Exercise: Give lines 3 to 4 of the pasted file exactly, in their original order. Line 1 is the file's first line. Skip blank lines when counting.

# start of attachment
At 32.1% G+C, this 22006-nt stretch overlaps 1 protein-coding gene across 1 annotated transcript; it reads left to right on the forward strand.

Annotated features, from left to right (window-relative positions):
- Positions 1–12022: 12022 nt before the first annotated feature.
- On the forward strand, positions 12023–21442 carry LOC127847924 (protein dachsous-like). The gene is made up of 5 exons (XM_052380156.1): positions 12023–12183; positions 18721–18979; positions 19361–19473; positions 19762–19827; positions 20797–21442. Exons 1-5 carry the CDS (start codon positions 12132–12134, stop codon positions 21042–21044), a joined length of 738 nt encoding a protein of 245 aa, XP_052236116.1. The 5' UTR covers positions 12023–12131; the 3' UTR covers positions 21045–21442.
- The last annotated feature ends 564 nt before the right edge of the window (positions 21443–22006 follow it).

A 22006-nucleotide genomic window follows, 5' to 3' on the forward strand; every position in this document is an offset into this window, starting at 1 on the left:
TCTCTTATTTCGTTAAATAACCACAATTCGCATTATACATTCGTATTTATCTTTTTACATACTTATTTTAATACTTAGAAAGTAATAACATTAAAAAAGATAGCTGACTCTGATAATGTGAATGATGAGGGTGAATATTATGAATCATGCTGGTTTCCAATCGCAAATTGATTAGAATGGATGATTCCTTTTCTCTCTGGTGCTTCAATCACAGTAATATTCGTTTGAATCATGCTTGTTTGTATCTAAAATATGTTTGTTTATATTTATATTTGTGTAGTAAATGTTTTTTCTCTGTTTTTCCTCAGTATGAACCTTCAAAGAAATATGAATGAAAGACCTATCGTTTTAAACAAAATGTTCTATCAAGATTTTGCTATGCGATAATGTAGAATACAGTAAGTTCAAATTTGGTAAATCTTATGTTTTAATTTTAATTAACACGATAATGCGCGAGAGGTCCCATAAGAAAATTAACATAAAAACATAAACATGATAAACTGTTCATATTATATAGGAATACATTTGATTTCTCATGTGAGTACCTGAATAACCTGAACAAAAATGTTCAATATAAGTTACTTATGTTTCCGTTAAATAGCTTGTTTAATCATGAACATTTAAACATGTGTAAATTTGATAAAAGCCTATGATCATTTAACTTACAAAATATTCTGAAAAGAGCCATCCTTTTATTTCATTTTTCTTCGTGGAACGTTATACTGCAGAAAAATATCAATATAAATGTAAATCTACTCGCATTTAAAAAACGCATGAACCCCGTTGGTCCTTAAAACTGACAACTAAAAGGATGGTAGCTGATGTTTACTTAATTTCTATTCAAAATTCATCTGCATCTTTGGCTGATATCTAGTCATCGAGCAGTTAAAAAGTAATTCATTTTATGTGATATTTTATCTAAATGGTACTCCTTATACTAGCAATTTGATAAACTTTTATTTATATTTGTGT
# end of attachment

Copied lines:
- Positions 1–12022: 12022 nt before the first annotated feature.
- On the forward strand, positions 12023–21442 carry LOC127847924 (protein dachsous-like). The gene is made up of 5 exons (XM_052380156.1): positions 12023–12183; positions 18721–18979; positions 19361–19473; positions 19762–19827; positions 20797–21442. Exons 1-5 carry the CDS (start codon positions 12132–12134, stop codon positions 21042–21044), a joined length of 738 nt encoding a protein of 245 aa, XP_052236116.1. The 5' UTR covers positions 12023–12131; the 3' UTR covers positions 21045–21442.